It echoed his prime-time address last Tuesday in which he used the same numbers.
Here’s the problem:
What available studies do show, however, is that overall, crime rates are lower among immigrant groups than they are among native-born Americans.
The broader context: crime rates among immigrants are lower
Walter Ewing, an editor and writer for the American Immigration Council, a group that advocates for immigrants, puts it this way: “You can find any demographic group that you like and it’s going to include murderers. You can look at redheads and blondes and it’s going to include murders. But that’s not the point, the point is what the crime rates are,” he said.
Comparing overall crime rates for different groups is the best way to determine if a particular group poses a significantly greater threat than others.
“And if the likelihood is low, particularly compared to natives, then it’s disingenuous to claim they’re going to be a threat,” Ewing added.
Alex Nowrasteh, a senior immigration policy analyst with the libertarian Cato Institute, points to Texas as an example, since it’s the state with the best data on crimes committed and counted by immigration status and was the subject of a recent report he wrote showing that criminal conviction and arrest rates for immigrants were "well below" those of native-born Americans.
Here’s the breakdown:
Undocumented immigrants make up just over 6 percent of the state's population, legal immigrants made up over 10 percent, and native-born Americans make up over 80 percent, according to the most recent American Community Survey data and the Center for Migration Studies.
Meanwhile, undocumented immigrants were convicted of 5.9 percent of all the homicides in Texas, legal immigrants were convicted of 3.8 percent of homicides, and native-born Americans were convicted of about 90 percent of all the homicides in Texas, according an analysis of 2015 Texas state data by Nowrasteh.
In other words, native-born Americans were the only group over-represented among those convicted of homicide in the state.
But the context is important here, too. Trump doesn’t include a comparison to the general population’s crime rates, and the numbers Trump cited are arrests, meaning all did not result in convictions. Of those charges over eight years, 238 undocumented immigrants were convicted of homicide, 13,559 for assault, 1,689 for sexual assault and 1,280 for weapons.
And that all, in the end, frames a bigger picture: undocumented immigrants are about half as likely to be incarcerated as native-born Americans and legal immigrants are about 80 percent less likely than native-born Americans, according to Nowrasteh’s research for the Cato Institute.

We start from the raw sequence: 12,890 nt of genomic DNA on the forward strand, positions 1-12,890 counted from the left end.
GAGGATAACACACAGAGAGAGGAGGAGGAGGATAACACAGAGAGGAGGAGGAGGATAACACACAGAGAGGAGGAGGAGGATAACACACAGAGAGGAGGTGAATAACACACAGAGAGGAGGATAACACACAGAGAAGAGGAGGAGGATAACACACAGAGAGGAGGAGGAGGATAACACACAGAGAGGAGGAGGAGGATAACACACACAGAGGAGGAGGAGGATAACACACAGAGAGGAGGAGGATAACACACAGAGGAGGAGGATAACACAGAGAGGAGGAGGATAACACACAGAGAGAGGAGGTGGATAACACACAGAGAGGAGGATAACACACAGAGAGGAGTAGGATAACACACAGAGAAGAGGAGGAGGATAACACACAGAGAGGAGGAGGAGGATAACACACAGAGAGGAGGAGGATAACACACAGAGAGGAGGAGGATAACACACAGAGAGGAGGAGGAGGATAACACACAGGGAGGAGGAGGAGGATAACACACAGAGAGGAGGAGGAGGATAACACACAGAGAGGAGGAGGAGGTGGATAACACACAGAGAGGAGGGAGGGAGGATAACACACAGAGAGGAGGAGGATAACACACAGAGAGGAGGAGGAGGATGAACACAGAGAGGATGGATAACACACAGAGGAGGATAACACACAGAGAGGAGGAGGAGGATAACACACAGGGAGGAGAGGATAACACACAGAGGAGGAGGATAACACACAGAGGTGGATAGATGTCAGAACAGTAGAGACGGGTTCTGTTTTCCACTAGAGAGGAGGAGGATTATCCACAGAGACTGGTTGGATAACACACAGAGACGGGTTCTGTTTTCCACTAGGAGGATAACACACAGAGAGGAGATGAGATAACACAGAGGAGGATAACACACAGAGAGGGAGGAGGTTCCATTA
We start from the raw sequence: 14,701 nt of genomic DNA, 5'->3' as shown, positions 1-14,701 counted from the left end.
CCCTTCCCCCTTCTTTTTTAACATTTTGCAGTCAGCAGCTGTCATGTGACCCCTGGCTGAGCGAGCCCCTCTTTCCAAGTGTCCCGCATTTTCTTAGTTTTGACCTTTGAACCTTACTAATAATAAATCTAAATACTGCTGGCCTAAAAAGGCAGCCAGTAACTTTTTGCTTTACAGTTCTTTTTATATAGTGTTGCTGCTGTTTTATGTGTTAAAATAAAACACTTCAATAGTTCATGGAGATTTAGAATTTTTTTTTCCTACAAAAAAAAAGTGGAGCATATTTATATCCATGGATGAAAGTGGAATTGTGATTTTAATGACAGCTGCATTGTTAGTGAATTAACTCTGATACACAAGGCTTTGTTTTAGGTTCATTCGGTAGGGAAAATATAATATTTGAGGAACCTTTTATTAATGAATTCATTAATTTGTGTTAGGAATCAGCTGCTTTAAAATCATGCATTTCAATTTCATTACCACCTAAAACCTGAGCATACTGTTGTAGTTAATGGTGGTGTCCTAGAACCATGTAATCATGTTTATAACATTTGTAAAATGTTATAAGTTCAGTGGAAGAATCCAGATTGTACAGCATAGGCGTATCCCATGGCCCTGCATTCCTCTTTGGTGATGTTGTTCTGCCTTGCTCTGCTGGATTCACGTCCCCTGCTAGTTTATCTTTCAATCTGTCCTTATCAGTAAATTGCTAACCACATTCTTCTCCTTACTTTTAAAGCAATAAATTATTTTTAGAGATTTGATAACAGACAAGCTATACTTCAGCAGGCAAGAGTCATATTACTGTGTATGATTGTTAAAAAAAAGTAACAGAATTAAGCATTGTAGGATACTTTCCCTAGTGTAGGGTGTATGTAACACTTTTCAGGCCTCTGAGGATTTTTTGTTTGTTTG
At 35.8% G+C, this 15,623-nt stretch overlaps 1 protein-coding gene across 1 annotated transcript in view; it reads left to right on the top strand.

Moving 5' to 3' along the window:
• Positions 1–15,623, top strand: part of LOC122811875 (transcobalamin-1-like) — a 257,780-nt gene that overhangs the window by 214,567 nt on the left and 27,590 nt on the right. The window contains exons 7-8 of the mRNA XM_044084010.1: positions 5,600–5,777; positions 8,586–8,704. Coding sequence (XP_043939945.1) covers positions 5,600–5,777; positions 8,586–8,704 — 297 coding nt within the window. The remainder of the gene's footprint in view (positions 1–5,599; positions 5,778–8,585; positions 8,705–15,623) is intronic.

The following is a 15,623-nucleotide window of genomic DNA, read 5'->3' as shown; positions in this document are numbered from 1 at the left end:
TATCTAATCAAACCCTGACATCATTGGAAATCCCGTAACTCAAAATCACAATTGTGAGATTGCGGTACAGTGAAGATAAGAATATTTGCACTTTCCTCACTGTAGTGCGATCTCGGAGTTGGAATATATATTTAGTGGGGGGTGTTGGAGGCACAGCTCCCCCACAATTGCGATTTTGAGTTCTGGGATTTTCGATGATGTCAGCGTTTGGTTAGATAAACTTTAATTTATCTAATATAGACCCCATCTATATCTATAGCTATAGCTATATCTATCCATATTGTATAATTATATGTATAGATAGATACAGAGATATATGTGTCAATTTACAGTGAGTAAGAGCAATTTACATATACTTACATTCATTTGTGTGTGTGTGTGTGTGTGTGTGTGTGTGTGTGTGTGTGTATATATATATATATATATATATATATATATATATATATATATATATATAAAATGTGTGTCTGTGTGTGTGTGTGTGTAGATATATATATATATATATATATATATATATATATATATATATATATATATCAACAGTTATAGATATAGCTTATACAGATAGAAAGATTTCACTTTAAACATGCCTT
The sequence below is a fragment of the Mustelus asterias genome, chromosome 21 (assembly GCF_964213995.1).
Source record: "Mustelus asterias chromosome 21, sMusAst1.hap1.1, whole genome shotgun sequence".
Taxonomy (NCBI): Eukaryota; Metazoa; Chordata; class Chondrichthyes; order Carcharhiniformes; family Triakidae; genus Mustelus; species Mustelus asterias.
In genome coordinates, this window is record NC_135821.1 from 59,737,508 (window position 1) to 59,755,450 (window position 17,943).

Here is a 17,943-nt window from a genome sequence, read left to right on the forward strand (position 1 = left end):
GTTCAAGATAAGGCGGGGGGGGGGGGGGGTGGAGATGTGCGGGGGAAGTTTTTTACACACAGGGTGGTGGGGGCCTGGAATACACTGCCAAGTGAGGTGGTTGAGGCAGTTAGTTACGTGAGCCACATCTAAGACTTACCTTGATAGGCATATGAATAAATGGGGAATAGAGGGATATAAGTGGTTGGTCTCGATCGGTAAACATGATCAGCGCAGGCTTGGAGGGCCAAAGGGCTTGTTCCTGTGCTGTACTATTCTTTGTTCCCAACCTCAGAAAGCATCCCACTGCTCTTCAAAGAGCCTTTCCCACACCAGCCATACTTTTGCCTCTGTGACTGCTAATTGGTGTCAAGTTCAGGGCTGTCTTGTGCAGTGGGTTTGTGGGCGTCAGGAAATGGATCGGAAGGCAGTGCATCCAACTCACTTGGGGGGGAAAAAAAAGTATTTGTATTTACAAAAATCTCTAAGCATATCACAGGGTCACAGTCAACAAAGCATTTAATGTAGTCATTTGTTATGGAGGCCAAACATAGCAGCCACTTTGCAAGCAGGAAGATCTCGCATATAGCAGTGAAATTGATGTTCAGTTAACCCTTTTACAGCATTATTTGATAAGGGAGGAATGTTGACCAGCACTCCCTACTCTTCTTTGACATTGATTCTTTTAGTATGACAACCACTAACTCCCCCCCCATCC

But where are the president’s nationwide numbers on crime committed by those in the country illegally coming from?
Though the White House did not specify, the president is likely gleaning numbers from data released by Immigration and Customs Enforcement (ICE) that summarizes arrests of immigrants who are released into their custody and then removed from the country. But the information Trump appears to be using does not make clear what year the arrests were made, when the crimes were actually committed, and combines charges with convictions.
According to the data, serious drug and DUI offenses represent the largest group of convictions, followed by immigration and traffic offenses.
The 266,000 arrests of undocumented immigrants with criminal records over the past two years that Trump mentioned is a number that mainly includes immigrants who were convicted of crimes in the past, and perhaps served jail time before they were released into ICE custody.
As Nowrasteh puts it, “this is just when ICE gets them. It isn’t when convictions happened.”
According to the ICE data, over the past two years, there were nearly 4,000 arrests made for people charged and convicted of homicide among immigrants released into ICE custody for deportation -- but the homicides could’ve been committed over any number of years.
For comparison, just in 2017, a total of 16,446 people were murdered in the U.S., according to the FBI.
The same unclear time frame applies to the president’s number on assaults, which likely stems from the nearly 50,000 people released into ICE custody in 2017 and 2018, who had been either charged or convicted for such crimes -- but who could have committed their crimes years ago.
As for the president’s statement on sex crimes, those same ICE reports do not show 30,000. Even when combining the number from the ICE reports on sexual assaults with the separate category of sex offenses, that total comes to around 22,000.